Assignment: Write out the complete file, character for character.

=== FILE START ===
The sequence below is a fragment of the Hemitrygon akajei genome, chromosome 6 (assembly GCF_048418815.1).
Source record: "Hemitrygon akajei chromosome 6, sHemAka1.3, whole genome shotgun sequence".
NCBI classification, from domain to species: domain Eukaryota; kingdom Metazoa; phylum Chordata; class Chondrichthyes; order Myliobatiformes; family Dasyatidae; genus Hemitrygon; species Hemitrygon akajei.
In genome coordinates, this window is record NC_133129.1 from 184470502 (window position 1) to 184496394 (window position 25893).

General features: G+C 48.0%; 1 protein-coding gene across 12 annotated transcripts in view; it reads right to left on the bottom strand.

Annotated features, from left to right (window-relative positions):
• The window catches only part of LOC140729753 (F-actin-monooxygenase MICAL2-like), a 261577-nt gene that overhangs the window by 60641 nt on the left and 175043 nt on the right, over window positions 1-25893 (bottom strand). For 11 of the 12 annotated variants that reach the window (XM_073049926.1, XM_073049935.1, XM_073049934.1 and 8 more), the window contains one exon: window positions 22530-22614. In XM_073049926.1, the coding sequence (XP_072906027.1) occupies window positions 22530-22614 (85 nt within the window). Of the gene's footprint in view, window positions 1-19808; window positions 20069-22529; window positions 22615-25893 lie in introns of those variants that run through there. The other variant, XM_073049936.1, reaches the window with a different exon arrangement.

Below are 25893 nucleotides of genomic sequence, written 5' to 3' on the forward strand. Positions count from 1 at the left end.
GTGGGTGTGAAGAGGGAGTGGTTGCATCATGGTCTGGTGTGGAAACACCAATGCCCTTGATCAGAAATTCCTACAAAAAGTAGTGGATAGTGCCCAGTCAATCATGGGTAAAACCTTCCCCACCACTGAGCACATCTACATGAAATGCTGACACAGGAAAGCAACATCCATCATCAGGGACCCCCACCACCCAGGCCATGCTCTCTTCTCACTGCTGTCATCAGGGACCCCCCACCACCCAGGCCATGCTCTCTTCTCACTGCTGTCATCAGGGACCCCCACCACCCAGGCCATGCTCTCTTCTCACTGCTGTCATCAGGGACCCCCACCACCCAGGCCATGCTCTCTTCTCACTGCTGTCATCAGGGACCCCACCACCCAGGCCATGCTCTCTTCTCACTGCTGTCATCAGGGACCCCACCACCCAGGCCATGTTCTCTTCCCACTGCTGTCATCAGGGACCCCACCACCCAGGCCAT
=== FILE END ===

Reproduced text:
The sequence below is a fragment of the Hemitrygon akajei genome, chromosome 6 (assembly GCF_048418815.1).
Source record: "Hemitrygon akajei chromosome 6, sHemAka1.3, whole genome shotgun sequence".
NCBI classification, from domain to species: domain Eukaryota; kingdom Metazoa; phylum Chordata; class Chondrichthyes; order Myliobatiformes; family Dasyatidae; genus Hemitrygon; species Hemitrygon akajei.
In genome coordinates, this window is record NC_133129.1 from 184470502 (window position 1) to 184496394 (window position 25893).

General features: G+C 48.0%; 1 protein-coding gene across 12 annotated transcripts in view; it reads right to left on the bottom strand.

Annotated features, from left to right (window-relative positions):
• The window catches only part of LOC140729753 (F-actin-monooxygenase MICAL2-like), a 261577-nt gene that overhangs the window by 60641 nt on the left and 175043 nt on the right, over window positions 1-25893 (bottom strand). For 11 of the 12 annotated variants that reach the window (XM_073049926.1, XM_073049935.1, XM_073049934.1 and 8 more), the window contains one exon: window positions 22530-22614. In XM_073049926.1, the coding sequence (XP_072906027.1) occupies window positions 22530-22614 (85 nt within the window). Of the gene's footprint in view, window positions 1-19808; window positions 20069-22529; window positions 22615-25893 lie in introns of those variants that run through there. The other variant, XM_073049936.1, reaches the window with a different exon arrangement.

Below are 25893 nucleotides of genomic sequence, written 5' to 3' on the forward strand. Positions count from 1 at the left end.
GTGGGTGTGAAGAGGGAGTGGTTGCATCATGGTCTGGTGTGGAAACACCAATGCCCTTGATCAGAAATTCCTACAAAAAGTAGTGGATAGTGCCCAGTCAATCATGGGTAAAACCTTCCCCACCACTGAGCACATCTACATGAAATGCTGACACAGGAAAGCAACATCCATCATCAGGGACCCCCACCACCCAGGCCATGCTCTCTTCTCACTGCTGTCATCAGGGACCCCCCACCACCCAGGCCATGCTCTCTTCTCACTGCTGTCATCAGGGACCCCCACCACCCAGGCCATGCTCTCTTCTCACTGCTGTCATCAGGGACCCCCACCACCCAGGCCATGCTCTCTTCTCACTGCTGTCATCAGGGACCCCACCACCCAGGCCATGCTCTCTTCTCACTGCTGTCATCAGGGACCCCACCACCCAGGCCATGTTCTCTTCCCACTGCTGTCATCAGGGACCCCACCACCCAGGCCAT